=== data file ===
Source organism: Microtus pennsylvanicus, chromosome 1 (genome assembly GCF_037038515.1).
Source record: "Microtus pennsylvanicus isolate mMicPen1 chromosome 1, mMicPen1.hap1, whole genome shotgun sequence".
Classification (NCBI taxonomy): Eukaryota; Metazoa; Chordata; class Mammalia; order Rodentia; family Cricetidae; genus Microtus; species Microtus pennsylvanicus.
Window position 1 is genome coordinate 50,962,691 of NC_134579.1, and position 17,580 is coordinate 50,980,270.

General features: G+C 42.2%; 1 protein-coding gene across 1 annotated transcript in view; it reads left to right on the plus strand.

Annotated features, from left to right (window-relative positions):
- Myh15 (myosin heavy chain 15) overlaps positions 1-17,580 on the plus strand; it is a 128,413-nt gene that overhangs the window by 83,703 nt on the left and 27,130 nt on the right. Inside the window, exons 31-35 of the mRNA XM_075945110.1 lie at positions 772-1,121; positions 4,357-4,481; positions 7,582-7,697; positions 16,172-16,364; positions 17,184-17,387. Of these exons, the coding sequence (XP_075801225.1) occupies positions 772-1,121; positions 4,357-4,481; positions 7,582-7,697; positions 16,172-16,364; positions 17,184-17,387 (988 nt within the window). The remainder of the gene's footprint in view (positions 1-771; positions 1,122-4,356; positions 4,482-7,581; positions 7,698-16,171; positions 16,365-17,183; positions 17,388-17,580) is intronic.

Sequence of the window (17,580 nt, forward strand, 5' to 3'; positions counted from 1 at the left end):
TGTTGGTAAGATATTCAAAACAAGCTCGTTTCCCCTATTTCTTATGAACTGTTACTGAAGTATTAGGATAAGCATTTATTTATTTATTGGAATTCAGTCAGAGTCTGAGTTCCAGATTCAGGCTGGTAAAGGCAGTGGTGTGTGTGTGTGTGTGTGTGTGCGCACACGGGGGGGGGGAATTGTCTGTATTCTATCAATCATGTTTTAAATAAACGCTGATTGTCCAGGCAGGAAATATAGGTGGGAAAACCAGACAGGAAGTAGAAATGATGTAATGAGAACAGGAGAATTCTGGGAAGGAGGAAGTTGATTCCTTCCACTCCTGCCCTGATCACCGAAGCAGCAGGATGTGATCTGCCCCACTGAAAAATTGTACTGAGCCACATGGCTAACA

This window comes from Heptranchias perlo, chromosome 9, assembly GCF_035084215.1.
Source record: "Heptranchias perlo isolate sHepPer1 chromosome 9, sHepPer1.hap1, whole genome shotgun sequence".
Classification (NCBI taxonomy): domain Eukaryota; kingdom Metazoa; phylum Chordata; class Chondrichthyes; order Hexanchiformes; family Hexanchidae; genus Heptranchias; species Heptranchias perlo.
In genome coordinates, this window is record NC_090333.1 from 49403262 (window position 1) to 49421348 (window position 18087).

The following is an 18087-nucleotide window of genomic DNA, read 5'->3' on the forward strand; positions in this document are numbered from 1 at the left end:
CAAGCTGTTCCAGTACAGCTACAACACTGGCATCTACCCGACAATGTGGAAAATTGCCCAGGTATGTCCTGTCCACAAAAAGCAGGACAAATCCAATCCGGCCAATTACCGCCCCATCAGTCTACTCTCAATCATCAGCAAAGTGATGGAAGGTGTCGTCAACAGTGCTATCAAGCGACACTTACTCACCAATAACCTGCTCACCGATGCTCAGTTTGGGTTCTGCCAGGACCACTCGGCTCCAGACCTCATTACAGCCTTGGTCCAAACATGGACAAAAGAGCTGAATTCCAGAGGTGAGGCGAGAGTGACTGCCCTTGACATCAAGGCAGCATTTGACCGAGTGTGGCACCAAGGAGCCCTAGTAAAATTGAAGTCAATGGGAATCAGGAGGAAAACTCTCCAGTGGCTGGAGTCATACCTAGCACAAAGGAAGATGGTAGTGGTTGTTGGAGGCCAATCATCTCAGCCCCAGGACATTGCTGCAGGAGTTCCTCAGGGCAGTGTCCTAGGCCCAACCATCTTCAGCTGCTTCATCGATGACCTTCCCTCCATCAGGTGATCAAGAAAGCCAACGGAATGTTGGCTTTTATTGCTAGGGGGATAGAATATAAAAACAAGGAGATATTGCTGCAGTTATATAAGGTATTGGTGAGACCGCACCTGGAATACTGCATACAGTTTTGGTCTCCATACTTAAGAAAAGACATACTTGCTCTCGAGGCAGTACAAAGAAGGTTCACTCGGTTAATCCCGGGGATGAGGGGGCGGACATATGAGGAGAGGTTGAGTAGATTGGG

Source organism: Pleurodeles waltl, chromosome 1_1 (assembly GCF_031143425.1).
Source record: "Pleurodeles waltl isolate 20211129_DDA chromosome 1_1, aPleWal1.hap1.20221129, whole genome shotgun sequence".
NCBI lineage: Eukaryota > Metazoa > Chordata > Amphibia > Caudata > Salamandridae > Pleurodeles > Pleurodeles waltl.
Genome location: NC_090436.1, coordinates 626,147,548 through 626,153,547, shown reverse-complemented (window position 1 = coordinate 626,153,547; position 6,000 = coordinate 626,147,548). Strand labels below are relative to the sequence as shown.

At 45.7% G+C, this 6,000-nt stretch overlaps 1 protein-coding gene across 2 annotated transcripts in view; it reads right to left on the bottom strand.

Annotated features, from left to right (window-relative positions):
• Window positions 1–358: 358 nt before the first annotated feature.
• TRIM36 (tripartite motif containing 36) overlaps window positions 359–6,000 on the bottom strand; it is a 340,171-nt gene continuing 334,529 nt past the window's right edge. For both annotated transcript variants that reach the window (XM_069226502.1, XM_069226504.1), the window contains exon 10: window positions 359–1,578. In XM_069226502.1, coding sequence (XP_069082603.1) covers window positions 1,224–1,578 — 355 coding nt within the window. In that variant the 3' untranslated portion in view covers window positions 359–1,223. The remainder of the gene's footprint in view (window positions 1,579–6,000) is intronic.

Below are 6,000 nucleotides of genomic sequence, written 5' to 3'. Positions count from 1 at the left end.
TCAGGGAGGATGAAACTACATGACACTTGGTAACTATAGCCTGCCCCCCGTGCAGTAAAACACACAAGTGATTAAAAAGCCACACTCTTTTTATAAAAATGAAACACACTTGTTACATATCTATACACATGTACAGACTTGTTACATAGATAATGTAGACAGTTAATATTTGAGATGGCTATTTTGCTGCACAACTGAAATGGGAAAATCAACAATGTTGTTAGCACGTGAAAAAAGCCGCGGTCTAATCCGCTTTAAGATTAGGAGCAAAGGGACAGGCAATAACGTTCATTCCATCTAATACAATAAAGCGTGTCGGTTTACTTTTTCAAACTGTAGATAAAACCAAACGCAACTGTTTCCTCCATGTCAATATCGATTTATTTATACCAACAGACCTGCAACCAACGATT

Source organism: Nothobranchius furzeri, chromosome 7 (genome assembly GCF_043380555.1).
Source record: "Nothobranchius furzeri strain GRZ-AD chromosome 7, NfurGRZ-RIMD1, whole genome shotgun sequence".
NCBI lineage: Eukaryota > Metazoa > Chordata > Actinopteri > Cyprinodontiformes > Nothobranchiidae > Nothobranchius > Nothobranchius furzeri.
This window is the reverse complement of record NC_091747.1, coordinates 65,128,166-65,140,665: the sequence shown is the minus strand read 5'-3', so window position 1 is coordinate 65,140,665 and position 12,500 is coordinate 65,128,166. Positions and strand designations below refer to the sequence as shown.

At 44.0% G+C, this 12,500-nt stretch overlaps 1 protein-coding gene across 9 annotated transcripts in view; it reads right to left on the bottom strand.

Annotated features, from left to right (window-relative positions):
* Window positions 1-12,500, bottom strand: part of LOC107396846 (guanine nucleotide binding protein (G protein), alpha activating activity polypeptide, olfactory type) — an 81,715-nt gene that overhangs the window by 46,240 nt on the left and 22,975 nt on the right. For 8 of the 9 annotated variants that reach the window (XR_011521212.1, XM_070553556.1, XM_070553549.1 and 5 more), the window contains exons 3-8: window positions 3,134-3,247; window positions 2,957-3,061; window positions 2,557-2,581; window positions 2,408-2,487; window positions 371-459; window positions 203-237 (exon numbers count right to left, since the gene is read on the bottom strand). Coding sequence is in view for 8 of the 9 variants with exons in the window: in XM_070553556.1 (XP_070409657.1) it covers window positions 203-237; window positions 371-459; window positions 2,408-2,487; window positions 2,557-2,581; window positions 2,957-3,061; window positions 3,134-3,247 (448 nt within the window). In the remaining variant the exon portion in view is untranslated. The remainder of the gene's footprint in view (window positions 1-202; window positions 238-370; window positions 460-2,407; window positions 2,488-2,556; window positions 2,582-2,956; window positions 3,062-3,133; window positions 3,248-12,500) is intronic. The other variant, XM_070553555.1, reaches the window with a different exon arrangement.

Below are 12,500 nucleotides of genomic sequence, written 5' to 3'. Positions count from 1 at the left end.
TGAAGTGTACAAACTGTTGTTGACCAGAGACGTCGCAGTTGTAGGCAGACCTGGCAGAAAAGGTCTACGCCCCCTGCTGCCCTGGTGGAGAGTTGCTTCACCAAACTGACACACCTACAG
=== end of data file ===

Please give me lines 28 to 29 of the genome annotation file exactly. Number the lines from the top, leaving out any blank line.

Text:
NCBI lineage: Eukaryota > Metazoa > Chordata > Actinopteri > Cyprinodontiformes > Nothobranchiidae > Nothobranchius > Nothobranchius furzeri.
This window is the reverse complement of record NC_091747.1, coordinates 65,128,166-65,140,665: the sequence shown is the minus strand read 5'-3', so window position 1 is coordinate 65,140,665 and position 12,500 is coordinate 65,128,166. Positions and strand designations below refer to the sequence as shown.